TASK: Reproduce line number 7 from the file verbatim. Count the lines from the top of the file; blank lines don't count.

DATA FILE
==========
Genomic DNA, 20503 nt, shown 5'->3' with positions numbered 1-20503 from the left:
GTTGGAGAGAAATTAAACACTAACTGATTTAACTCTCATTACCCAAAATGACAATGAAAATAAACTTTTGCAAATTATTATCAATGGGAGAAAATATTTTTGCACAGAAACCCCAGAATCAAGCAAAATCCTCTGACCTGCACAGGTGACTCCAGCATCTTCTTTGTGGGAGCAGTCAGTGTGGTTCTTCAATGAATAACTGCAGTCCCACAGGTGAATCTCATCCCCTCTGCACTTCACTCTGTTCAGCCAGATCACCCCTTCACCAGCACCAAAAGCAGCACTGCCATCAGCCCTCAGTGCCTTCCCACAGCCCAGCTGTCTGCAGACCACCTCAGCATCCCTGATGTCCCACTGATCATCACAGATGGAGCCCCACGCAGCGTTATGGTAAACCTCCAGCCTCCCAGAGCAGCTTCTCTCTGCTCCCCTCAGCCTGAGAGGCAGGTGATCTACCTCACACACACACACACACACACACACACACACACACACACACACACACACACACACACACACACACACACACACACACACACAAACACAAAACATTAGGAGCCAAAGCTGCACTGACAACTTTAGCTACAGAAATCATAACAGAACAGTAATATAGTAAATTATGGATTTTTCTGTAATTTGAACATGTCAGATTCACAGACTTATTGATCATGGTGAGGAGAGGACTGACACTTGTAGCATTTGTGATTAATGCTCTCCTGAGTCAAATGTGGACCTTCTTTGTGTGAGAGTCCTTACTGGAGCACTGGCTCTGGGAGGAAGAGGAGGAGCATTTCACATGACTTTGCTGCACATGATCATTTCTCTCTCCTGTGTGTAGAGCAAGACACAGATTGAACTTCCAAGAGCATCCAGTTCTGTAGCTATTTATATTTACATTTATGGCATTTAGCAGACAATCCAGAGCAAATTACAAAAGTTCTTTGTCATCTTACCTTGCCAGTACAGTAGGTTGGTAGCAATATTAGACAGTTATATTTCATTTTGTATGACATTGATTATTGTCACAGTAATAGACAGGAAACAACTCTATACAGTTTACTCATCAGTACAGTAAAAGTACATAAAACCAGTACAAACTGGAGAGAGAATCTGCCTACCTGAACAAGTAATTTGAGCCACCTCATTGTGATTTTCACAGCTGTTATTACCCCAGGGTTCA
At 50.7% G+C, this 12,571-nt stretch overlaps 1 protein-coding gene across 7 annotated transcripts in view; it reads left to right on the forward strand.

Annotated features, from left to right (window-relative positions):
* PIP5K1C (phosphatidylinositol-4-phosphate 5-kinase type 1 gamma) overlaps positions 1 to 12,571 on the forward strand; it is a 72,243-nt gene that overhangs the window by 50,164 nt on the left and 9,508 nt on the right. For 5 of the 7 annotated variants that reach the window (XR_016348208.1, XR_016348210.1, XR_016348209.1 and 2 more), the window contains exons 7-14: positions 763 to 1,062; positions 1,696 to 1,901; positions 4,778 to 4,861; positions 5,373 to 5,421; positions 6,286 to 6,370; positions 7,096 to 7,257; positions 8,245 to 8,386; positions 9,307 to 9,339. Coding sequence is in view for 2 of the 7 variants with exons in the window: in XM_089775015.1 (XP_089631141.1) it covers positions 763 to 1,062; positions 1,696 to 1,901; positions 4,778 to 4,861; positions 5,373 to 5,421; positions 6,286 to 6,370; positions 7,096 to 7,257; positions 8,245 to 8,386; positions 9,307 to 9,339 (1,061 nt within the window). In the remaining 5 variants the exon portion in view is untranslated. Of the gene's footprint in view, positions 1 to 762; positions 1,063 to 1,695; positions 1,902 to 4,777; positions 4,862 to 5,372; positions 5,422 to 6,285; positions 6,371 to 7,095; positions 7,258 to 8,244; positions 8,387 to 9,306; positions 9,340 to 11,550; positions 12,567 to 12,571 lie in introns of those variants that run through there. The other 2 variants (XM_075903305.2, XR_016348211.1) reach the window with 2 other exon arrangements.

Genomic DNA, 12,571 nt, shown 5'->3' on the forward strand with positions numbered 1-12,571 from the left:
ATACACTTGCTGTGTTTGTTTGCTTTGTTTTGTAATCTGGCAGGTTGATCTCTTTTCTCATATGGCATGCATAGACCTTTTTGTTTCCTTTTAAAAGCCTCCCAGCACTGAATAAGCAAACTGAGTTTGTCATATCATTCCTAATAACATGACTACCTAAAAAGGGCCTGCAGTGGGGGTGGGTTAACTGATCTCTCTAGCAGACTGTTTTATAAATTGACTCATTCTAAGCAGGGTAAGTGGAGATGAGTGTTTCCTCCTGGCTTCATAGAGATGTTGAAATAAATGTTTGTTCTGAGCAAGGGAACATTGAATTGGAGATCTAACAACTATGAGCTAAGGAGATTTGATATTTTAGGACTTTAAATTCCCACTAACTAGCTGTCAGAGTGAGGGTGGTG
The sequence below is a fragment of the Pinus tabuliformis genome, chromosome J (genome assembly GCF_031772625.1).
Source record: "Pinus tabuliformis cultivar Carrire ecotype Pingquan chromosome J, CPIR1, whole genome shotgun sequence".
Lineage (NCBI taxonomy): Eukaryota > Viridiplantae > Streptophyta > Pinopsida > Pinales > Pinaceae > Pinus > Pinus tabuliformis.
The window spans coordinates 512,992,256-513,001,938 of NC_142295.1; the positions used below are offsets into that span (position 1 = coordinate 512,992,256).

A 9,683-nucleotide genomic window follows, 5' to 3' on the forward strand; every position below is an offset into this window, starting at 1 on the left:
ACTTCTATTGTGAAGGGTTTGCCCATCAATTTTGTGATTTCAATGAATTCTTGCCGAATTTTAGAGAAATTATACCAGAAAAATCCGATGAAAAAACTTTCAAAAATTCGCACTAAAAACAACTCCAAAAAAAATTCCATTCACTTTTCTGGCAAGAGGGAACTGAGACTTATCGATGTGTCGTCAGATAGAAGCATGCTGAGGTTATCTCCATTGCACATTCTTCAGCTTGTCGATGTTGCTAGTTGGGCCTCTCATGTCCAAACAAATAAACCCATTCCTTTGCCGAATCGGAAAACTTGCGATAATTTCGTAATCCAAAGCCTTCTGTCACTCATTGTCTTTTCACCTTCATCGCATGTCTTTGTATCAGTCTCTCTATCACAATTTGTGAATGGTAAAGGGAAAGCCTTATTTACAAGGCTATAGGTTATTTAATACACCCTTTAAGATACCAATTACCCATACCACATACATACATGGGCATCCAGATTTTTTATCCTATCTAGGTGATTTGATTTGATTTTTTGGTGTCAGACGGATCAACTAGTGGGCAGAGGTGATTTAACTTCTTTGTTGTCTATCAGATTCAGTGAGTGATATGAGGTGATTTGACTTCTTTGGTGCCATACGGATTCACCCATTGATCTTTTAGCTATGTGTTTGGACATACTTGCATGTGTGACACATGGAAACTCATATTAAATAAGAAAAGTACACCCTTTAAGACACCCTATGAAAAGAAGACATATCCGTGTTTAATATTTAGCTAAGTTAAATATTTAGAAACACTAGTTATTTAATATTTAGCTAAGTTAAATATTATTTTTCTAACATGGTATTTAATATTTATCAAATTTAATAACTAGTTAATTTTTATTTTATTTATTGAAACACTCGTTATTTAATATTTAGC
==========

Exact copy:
ATACACTTGCTGTGTTTGTTTGCTTTGTTTTGTAATCTGGCAGGTTGATCTCTTTTCTCATATGGCATGCATAGACCTTTTTGTTTCCTTTTAAAAGCCTCCCAGCACTGAATAAGCAAACTGAGTTTGTCATATCATTCCTAATAACATGACTACCTAAAAAGGGCCTGCAGTGGGGGTGGGTTAACTGATCTCTCTAGCAGACTGTTTTATAAATTGACTCATTCTAAGCAGGGTAAGTGGAGATGAGTGTTTCCTCCTGGCTTCATAGAGATGTTGAAATAAATGTTTGTTCTGAGCAAGGGAACATTGAATTGGAGATCTAACAACTATGAGCTAAGGAGATTTGATATTTTAGGACTTTAAATTCCCACTAACTAGCTGTCAGAGTGAGGGTGGTG